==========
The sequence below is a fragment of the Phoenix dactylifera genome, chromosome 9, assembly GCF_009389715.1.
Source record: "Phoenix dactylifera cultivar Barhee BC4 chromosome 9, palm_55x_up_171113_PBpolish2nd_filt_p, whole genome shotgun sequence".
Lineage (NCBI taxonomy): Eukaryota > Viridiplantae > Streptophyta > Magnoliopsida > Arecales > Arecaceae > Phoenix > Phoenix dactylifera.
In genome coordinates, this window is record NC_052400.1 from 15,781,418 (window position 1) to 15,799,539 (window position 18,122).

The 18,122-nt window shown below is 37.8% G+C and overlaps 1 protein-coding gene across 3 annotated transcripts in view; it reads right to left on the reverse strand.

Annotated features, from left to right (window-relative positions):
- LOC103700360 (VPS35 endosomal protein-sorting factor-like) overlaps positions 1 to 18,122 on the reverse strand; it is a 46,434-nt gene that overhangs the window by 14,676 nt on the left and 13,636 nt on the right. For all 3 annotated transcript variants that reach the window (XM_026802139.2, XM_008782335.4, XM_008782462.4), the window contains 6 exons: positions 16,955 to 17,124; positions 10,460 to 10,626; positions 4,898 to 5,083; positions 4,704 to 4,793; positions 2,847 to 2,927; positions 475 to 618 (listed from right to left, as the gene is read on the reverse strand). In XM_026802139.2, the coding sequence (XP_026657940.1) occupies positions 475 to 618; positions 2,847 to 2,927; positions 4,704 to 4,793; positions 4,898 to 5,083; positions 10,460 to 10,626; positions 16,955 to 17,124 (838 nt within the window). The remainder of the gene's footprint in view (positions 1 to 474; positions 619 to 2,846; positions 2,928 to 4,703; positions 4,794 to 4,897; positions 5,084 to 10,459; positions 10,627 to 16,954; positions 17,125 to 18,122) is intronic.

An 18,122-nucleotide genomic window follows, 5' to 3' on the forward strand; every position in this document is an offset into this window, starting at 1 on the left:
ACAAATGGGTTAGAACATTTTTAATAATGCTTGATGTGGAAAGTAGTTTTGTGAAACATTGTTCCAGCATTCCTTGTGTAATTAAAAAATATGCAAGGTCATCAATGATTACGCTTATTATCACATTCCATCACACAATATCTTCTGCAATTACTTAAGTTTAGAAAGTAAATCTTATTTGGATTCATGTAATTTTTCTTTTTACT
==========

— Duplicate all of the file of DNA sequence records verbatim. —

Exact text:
The sequence below is a fragment of the Phoenix dactylifera genome, chromosome 9, assembly GCF_009389715.1.
Source record: "Phoenix dactylifera cultivar Barhee BC4 chromosome 9, palm_55x_up_171113_PBpolish2nd_filt_p, whole genome shotgun sequence".
Lineage (NCBI taxonomy): Eukaryota > Viridiplantae > Streptophyta > Magnoliopsida > Arecales > Arecaceae > Phoenix > Phoenix dactylifera.
In genome coordinates, this window is record NC_052400.1 from 15,781,418 (window position 1) to 15,799,539 (window position 18,122).

The 18,122-nt window shown below is 37.8% G+C and overlaps 1 protein-coding gene across 3 annotated transcripts in view; it reads right to left on the reverse strand.

Annotated features, from left to right (window-relative positions):
- LOC103700360 (VPS35 endosomal protein-sorting factor-like) overlaps positions 1 to 18,122 on the reverse strand; it is a 46,434-nt gene that overhangs the window by 14,676 nt on the left and 13,636 nt on the right. For all 3 annotated transcript variants that reach the window (XM_026802139.2, XM_008782335.4, XM_008782462.4), the window contains 6 exons: positions 16,955 to 17,124; positions 10,460 to 10,626; positions 4,898 to 5,083; positions 4,704 to 4,793; positions 2,847 to 2,927; positions 475 to 618 (listed from right to left, as the gene is read on the reverse strand). In XM_026802139.2, the coding sequence (XP_026657940.1) occupies positions 475 to 618; positions 2,847 to 2,927; positions 4,704 to 4,793; positions 4,898 to 5,083; positions 10,460 to 10,626; positions 16,955 to 17,124 (838 nt within the window). The remainder of the gene's footprint in view (positions 1 to 474; positions 619 to 2,846; positions 2,928 to 4,703; positions 4,794 to 4,897; positions 5,084 to 10,459; positions 10,627 to 16,954; positions 17,125 to 18,122) is intronic.

An 18,122-nucleotide genomic window follows, 5' to 3' on the forward strand; every position in this document is an offset into this window, starting at 1 on the left:
ACAAATGGGTTAGAACATTTTTAATAATGCTTGATGTGGAAAGTAGTTTTGTGAAACATTGTTCCAGCATTCCTTGTGTAATTAAAAAATATGCAAGGTCATCAATGATTACGCTTATTATCACATTCCATCACACAATATCTTCTGCAATTACTTAAGTTTAGAAAGTAAATCTTATTTGGATTCATGTAATTTTTCTTTTTACT